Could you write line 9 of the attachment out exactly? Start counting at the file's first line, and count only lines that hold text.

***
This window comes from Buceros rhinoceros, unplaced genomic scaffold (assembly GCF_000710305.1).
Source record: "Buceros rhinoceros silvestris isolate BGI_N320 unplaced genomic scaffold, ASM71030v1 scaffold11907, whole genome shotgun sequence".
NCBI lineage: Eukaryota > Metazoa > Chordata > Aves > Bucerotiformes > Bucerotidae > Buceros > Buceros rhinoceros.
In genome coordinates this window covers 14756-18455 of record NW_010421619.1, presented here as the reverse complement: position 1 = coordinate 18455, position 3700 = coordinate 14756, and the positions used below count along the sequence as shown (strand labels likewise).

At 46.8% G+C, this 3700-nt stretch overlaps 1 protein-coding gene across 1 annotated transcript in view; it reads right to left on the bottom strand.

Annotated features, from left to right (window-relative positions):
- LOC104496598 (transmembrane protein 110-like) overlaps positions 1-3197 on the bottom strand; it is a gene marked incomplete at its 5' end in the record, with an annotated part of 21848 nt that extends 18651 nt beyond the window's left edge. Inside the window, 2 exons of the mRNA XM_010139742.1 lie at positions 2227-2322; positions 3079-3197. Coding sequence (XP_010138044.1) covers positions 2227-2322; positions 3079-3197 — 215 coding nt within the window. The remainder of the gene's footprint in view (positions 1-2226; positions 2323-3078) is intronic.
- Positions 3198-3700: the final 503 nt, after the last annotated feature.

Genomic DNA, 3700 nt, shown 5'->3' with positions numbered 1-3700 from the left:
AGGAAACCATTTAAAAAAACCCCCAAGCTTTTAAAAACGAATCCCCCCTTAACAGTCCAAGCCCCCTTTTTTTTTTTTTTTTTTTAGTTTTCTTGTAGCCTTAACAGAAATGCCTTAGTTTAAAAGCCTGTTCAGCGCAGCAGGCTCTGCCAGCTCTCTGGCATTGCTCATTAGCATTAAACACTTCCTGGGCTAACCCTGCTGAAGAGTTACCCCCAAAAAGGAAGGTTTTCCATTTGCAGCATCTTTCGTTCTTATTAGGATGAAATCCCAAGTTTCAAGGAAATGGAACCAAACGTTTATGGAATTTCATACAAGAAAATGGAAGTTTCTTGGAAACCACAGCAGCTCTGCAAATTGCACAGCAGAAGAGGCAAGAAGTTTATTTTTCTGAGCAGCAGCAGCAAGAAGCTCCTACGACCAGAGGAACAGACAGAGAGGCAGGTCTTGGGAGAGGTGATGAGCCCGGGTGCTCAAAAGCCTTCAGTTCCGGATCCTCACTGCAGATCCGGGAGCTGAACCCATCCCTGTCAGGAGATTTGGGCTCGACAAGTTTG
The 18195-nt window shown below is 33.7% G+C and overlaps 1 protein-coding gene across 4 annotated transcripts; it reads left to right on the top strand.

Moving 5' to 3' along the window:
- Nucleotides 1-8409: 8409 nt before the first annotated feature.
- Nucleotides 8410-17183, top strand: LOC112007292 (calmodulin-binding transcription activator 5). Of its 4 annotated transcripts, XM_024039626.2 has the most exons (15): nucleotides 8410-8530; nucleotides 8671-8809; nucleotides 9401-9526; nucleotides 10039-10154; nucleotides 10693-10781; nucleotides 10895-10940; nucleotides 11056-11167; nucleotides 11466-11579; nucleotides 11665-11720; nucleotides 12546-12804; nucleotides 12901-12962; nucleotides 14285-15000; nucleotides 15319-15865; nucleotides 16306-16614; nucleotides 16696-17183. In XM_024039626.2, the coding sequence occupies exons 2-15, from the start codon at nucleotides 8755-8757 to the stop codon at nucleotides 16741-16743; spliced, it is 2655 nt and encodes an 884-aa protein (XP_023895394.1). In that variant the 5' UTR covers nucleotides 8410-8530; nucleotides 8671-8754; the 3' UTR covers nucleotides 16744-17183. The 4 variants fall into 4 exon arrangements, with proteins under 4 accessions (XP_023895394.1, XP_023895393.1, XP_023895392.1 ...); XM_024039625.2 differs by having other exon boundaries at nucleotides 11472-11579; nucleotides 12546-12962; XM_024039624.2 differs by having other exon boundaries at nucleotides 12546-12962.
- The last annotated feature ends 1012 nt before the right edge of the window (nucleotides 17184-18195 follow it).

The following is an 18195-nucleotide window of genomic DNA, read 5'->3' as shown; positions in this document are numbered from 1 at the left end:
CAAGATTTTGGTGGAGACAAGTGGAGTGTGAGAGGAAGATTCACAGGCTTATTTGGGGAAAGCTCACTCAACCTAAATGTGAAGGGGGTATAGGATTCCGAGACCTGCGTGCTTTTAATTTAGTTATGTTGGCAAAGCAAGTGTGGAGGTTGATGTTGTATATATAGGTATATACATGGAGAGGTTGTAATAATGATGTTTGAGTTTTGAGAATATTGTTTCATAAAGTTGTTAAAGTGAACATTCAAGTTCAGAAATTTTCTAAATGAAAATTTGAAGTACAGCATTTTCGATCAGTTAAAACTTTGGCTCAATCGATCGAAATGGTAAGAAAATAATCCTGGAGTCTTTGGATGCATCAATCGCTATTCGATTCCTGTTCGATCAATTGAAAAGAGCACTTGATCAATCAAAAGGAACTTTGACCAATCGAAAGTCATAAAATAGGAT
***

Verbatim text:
Genomic DNA, 3700 nt, shown 5'->3' with positions numbered 1-3700 from the left: